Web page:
July 3, 2002
Carolina in the News
Current National Coverage
Here is a sampling of links and notes about Carolina
people and programs cited recently in the national media:
Infectious Disease Expert Will Lead National Health Agency
The New York Times
Dr. Julie L. Gerberding, an infectious disease expert noted for her work against AIDS and
anthrax, will be the next director of the federal Centers for Disease Control and Prevention,
administration officials said today...
..."As important as bioterrorism is, it is only part of the C.D.C.'s efforts," said Dr. William L.
Roper, dean of the School of Public Health at the University of North Carolina and a
previous director of the health centers. "It would be unfortunate to focus predominately on
bioterrorism and forget that the agency's larger role is to lead the fight against all infectious
and chronic disease."
(Note: The New York Times requires free registration to access articles. Roper was
interviewed by several national media outlets concerning the appointment of Gerberding
including The Associated Press, The Wall Street Journal
Atlanta Journal-Constitution http://www.accessatlanta.com/ajc/news/0702/03cdc.html,
and The Los Angeles Times http://www.latimes.com/news/nationworld/nation/la-na-cdc3jul03.story.)
Researchers find new identifiers for diabetes
In a promising new field of diabetes research, scientists are finding new ways to help identify
diabetes-prone patients early, potentially averting complications such as limb amputation,
blindness and heart disease...
...The researchers measured other markers but found little correlation between those levels
and increased risk of diabetes when controlling for other factors such as diabetes, said Dr.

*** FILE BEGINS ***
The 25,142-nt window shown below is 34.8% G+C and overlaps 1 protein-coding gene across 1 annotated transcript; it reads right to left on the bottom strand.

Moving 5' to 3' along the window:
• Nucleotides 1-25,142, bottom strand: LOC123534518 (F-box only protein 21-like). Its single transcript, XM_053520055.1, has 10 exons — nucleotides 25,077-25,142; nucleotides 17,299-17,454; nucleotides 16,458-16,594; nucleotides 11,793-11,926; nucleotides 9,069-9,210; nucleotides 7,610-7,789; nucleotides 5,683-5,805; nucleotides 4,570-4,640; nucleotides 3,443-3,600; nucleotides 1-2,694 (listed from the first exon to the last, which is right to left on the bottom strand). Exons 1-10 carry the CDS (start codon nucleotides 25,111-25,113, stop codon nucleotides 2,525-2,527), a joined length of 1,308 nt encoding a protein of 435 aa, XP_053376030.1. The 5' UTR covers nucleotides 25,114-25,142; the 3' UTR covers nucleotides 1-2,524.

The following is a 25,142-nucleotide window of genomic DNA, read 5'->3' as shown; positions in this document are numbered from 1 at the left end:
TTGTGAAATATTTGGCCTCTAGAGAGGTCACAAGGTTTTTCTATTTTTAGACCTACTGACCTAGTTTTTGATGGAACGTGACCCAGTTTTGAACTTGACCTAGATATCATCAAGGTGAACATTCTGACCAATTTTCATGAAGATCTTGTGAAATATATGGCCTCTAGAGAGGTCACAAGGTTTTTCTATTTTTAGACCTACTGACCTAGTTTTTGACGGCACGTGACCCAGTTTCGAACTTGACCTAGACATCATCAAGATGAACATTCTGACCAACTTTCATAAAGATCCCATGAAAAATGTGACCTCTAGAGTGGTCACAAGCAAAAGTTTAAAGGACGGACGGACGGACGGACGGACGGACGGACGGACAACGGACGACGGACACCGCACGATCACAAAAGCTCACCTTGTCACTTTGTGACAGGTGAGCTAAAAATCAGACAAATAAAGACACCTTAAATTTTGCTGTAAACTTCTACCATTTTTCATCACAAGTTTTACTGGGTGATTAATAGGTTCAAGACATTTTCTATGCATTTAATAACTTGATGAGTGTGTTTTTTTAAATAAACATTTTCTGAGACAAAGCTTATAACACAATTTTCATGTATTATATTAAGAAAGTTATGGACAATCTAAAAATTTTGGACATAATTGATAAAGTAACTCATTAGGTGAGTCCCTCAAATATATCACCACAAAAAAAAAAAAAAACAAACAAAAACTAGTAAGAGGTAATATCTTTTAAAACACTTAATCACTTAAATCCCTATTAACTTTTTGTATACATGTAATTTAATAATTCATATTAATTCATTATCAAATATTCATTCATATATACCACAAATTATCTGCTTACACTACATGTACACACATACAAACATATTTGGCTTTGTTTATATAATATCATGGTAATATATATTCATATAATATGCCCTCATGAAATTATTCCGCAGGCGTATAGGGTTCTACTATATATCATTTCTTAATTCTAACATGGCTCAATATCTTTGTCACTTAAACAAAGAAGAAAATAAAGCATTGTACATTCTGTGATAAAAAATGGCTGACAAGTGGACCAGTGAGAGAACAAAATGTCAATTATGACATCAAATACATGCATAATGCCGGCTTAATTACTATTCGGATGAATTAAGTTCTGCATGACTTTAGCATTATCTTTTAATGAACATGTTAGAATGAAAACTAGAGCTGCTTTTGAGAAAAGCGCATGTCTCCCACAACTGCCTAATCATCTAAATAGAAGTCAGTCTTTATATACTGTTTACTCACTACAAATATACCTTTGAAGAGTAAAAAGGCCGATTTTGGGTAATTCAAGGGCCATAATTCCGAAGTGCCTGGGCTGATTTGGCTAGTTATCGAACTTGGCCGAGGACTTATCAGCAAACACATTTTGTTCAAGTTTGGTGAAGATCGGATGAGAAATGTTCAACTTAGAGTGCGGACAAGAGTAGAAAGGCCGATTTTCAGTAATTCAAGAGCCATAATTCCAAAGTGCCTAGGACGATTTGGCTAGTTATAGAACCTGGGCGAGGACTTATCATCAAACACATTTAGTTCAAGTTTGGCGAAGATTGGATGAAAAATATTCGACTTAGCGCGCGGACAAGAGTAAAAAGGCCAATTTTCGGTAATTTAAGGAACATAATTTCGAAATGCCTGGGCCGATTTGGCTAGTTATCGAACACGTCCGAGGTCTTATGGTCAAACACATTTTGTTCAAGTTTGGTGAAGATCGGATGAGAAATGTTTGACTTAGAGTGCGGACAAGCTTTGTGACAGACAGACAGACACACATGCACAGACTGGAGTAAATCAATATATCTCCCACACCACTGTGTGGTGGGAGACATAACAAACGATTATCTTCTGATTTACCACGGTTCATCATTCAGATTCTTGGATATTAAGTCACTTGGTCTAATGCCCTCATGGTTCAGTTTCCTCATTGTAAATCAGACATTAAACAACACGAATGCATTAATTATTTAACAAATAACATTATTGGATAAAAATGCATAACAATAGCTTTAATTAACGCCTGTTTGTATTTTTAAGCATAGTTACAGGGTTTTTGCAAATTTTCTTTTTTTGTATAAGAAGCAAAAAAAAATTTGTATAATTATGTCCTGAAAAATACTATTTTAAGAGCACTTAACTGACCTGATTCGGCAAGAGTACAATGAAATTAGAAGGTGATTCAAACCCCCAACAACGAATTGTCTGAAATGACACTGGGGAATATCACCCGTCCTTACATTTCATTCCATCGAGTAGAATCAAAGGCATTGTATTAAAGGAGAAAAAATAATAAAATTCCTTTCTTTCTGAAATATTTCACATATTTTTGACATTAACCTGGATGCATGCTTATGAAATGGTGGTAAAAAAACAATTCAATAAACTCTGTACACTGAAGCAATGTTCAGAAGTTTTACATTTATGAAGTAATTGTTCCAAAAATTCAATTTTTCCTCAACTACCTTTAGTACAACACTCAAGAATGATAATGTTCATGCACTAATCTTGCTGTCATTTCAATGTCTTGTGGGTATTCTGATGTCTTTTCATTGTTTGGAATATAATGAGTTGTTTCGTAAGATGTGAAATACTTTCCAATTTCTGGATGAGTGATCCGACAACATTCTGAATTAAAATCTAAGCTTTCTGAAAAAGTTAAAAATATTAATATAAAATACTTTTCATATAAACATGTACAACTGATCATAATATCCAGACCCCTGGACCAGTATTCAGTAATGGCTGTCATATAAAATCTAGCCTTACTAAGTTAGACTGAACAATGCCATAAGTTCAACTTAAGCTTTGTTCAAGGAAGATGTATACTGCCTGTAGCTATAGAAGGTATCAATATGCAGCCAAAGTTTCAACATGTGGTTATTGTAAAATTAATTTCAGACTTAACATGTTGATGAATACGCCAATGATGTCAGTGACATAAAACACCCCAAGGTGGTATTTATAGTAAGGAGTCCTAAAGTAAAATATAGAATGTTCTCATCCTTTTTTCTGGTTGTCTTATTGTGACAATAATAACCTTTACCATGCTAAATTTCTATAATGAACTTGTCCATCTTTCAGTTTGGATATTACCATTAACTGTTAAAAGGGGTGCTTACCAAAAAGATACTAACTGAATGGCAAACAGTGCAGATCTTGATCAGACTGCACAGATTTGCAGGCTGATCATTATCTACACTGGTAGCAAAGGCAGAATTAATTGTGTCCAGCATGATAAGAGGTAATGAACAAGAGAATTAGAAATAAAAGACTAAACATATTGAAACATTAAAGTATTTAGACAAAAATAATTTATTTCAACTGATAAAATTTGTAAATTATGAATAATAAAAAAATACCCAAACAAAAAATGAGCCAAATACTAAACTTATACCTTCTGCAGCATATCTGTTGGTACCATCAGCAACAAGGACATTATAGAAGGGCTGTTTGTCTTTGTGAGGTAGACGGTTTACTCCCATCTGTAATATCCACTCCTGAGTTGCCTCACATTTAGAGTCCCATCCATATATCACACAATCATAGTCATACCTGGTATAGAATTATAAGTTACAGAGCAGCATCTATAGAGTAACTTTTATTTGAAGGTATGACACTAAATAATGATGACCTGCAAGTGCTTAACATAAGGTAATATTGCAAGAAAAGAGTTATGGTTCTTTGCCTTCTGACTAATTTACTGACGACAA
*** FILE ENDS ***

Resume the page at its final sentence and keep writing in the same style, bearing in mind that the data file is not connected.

Bruce Duncan, affiliated with both the University of North Carolina and the Federal University
of Rio Grande do Sul in Brazil.
'Superarchives' Could Hold All Scholarly Output
The Chronicle of Higher Education
Professors' office computers hold a wealth of original content: research articles, data sets,
field notes, images, and the like. Some of the material will be published in journals months
or years after it is created, but even then it will probably be available only to the journals'
subscribers. The rest will never see the light of day...
..."The whole power of science is the power of shared ideas, not the power of hidden
ideas," says Paul Jones, associate professor of information and library science at the
University of North Carolina at Chapel Hill. "Science advances when there's a free exchange
of ideas. We move faster by being open. We know this, but we have disincentives right
now to openness."
(Note: The Chronicle of Higher Education requires subscription to access articles)
Gays seek protection in schools
The State (South Carolina)
Trey Martin and Lindsey Duchac recently were graduated from different high schools in
different S.C. cities, but their high school stories are startlingly similar. Martin tells about a
miniature noose taped to his locker by a classmate who disapproved of his lifestyle. Duchac
tried to ignore a student who called her a dyke in a crowded cafeteria and two others who
called her a sinner...
...Most research, including a recent study from the University of North Carolina, estimates
5 to 6 percent of students 17 and younger identify themselves as gay, lesbian or bisexual.
That could mean more than 7,000 S.C. high school students and half a million American high
school students are dealing with their sexual orientation.
State and Local Coverage
Overhead protector (Editorial)
It is a big pile of money to be sure, and as North Carolina's lawmakers try to figure out how
to cut their own dwindling stack of bills to keep various state agencies running, a big pile is a
big temptation. But when it comes to dipping into the $120 million in so-called overhead
receipts for research projects going to University of North Carolina system schools, legislators
should resist the urge.
UNC Chapel Hill opens center to aid minority businesses
Officials at the University of North Carolina at Chapel Hill say they hope that the recent
opening of a resource center will attract small contractors to the more than $1 billion in campus
construction. The Historically Underutilized Business Resource Center provides assistance to
companies owned by minorities and women. Prospective contractors can search for jobs, look
at project plans and research bidding guidelines at the HUB center. Legislators last year passed
a law requiring state universities and community colleges to make a good-faith effort to involve
more businesses in a $3.1 billion bond project.
(Note: To view article, please scroll down the web page.)
UNC files for first expansion permits